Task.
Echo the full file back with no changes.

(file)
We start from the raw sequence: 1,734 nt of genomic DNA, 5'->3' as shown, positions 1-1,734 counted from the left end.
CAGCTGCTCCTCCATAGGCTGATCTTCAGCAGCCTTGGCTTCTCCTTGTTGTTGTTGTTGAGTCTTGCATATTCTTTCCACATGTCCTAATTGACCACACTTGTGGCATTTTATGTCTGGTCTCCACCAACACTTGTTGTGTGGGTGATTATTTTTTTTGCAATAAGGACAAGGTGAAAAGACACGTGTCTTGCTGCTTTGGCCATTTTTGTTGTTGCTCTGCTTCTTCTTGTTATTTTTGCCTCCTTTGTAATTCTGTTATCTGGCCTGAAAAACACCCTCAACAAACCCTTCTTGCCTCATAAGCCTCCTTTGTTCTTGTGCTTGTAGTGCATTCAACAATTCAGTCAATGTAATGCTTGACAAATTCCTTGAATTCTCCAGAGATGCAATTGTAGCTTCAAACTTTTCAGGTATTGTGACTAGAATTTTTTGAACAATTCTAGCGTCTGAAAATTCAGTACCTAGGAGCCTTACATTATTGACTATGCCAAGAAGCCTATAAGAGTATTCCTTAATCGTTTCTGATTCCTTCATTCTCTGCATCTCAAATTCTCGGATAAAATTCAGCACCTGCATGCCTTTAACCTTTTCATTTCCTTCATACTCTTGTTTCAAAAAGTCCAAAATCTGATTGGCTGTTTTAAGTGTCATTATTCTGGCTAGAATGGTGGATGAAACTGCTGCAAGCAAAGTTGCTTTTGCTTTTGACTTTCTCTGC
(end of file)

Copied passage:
We start from the raw sequence: 1,734 nt of genomic DNA, 5'->3' as shown, positions 1-1,734 counted from the left end.
CAGCTGCTCCTCCATAGGCTGATCTTCAGCAGCCTTGGCTTCTCCTTGTTGTTGTTGTTGAGTCTTGCATATTCTTTCCACATGTCCTAATTGACCACACTTGTGGCATTTTATGTCTGGTCTCCACCAACACTTGTTGTGTGGGTGATTATTTTTTTTGCAATAAGGACAAGGTGAAAAGACACGTGTCTTGCTGCTTTGGCCATTTTTGTTGTTGCTCTGCTTCTTCTTGTTATTTTTGCCTCCTTTGTAATTCTGTTATCTGGCCTGAAAAACACCCTCAACAAACCCTTCTTGCCTCATAAGCCTCCTTTGTTCTTGTGCTTGTAGTGCATTCAACAATTCAGTCAATGTAATGCTTGACAAATTCCTTGAATTCTCCAGAGATGCAATTGTAGCTTCAAACTTTTCAGGTATTGTGACTAGAATTTTTTGAACAATTCTAGCGTCTGAAAATTCAGTACCTAGGAGCCTTACATTATTGACTATGCCAAGAAGCCTATAAGAGTATTCCTTAATCGTTTCTGATTCCTTCATTCTCTGCATCTCAAATTCTCGGATAAAATTCAGCACCTGCATGCCTTTAACCTTTTCATTTCCTTCATACTCTTGTTTCAAAAAGTCCAAAATCTGATTGGCTGTTTTAAGTGTCATTATTCTGGCTAGAATGGTGGATGAAACTGCTGCAAGCAAAGTTGCTTTTGCTTTTGACTTTCTCTGC